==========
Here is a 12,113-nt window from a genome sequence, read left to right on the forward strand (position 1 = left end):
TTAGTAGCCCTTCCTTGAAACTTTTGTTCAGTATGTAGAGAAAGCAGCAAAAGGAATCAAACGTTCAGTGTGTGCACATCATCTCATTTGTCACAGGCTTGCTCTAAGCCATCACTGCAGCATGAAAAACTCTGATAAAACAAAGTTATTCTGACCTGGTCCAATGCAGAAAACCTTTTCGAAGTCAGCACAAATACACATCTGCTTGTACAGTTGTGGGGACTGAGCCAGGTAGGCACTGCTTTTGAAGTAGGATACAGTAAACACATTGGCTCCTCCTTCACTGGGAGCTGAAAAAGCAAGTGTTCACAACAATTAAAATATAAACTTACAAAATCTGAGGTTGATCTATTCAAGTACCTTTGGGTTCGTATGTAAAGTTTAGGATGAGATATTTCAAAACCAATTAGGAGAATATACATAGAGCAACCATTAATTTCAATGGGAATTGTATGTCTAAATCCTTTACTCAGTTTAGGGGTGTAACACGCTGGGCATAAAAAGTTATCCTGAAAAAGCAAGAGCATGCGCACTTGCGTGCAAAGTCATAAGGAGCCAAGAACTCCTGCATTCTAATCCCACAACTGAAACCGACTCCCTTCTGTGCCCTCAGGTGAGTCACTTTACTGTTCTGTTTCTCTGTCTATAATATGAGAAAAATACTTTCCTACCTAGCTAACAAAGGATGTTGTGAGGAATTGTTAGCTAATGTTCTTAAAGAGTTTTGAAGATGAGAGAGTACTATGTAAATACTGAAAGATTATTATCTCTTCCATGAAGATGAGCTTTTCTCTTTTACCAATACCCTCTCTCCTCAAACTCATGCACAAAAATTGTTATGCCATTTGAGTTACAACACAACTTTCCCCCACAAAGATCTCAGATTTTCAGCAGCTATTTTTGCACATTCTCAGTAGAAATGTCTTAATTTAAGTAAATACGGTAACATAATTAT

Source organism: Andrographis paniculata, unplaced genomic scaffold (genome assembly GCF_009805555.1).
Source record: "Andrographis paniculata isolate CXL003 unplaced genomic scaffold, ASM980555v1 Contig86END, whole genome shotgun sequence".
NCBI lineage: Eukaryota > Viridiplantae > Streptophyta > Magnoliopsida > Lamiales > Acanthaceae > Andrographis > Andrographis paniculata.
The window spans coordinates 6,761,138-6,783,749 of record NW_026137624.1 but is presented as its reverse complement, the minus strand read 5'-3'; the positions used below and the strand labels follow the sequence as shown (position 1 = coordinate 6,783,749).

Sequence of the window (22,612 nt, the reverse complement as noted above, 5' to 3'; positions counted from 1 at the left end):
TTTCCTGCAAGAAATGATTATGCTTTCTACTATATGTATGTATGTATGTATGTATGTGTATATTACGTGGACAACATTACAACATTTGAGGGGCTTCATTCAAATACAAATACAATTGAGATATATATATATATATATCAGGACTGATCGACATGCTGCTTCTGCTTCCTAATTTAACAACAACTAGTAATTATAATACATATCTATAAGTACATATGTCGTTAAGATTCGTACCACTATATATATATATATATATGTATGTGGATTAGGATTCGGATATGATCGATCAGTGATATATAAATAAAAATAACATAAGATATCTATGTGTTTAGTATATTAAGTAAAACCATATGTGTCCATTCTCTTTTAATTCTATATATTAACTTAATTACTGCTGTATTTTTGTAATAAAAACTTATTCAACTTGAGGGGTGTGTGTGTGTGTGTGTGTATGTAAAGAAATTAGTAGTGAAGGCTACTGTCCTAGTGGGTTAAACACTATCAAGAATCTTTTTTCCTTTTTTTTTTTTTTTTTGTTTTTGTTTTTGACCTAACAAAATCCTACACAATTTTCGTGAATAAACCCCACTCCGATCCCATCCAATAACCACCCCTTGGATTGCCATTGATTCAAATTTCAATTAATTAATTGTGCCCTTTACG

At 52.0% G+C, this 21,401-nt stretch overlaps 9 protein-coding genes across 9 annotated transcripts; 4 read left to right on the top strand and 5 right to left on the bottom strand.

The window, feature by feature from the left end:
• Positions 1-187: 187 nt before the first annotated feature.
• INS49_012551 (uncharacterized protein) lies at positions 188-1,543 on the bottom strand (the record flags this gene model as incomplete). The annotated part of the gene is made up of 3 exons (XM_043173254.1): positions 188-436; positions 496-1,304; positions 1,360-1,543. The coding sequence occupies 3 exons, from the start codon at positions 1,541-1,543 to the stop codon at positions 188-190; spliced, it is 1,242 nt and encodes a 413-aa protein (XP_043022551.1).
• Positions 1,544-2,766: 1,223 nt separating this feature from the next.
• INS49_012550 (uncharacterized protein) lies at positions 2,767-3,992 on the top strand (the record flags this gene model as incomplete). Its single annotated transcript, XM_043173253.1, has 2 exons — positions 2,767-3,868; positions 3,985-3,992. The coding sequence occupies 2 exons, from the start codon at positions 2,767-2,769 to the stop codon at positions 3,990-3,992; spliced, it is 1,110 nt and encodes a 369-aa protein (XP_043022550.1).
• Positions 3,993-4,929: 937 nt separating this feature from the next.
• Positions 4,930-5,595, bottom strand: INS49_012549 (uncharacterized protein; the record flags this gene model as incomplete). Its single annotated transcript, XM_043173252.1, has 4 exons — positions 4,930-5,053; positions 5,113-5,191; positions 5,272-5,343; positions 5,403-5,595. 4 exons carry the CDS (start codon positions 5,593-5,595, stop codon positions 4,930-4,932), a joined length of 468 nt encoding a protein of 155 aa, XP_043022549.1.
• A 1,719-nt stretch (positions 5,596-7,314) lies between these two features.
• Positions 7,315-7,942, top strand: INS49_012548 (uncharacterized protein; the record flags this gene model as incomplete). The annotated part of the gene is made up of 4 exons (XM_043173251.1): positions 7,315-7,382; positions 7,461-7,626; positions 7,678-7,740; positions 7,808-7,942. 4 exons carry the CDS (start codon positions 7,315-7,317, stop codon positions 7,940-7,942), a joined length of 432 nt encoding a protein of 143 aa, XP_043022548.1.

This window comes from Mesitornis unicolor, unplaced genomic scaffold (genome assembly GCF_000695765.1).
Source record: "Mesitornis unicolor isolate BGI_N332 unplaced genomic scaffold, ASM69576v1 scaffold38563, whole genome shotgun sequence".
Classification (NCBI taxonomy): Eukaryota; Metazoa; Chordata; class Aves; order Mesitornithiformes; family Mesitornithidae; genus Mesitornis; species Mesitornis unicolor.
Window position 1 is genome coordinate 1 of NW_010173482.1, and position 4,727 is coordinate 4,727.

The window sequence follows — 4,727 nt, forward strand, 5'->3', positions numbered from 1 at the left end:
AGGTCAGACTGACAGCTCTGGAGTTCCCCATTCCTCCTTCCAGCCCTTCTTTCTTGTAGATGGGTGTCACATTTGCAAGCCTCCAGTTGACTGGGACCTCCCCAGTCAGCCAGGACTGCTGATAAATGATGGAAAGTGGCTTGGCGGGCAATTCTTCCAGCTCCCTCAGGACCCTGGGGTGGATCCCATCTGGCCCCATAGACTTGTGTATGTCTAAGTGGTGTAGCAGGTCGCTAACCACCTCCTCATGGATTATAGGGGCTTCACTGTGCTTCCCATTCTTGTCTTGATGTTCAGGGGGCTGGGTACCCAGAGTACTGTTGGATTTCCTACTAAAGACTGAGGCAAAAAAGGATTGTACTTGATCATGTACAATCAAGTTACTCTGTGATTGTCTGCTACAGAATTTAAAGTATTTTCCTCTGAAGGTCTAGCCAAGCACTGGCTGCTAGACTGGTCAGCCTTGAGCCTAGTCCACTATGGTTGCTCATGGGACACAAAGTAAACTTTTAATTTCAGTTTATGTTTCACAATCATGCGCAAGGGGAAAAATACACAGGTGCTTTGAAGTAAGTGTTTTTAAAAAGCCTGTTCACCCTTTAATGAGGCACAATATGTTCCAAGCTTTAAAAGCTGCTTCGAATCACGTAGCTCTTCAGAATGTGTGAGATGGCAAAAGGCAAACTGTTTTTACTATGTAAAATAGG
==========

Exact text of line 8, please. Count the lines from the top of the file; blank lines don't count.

TTTCCTGCAAGAAATGATTATGCTTTCTACTATATGTATGTATGTATGTATGTATGTGTATATTACGTGGACAACATTACAACATTTGAGGGGCTTCATTCAAATACAAATACAATTGAGATATATATATATATATATCAGGACTGATCGACATGCTGCTTCTGCTTCCTAATTTAACAACAACTAGTAATTATAATACATATCTATAAGTACATATGTCGTTAAGATTCGTACCACTATATATATATATATATATGTATGTGGATTAGGATTCGGATATGATCGATCAGTGATATATAAATAAAAATAACATAAGATATCTATGTGTTTAGTATATTAAGTAAAACCATATGTGTCCATTCTCTTTTAATTCTATATATTAACTTAATTACTGCTGTATTTTTGTAATAAAAACTTATTCAACTTGAGGGGTGTGTGTGTGTGTGTGTGTATGTAAAGAAATTAGTAGTGAAGGCTACTGTCCTAGTGGGTTAAACACTATCAAGAATCTTTTTTCCTTTTTTTTTTTTTTTTTGTTTTTGTTTTTGACCTAACAAAATCCTACACAATTTTCGTGAATAAACCCCACTCCGATCCCATCCAATAACCACCCCTTGGATTGCCATTGATTCAAATTTCAATTAATTAATTGTGCCCTTTACG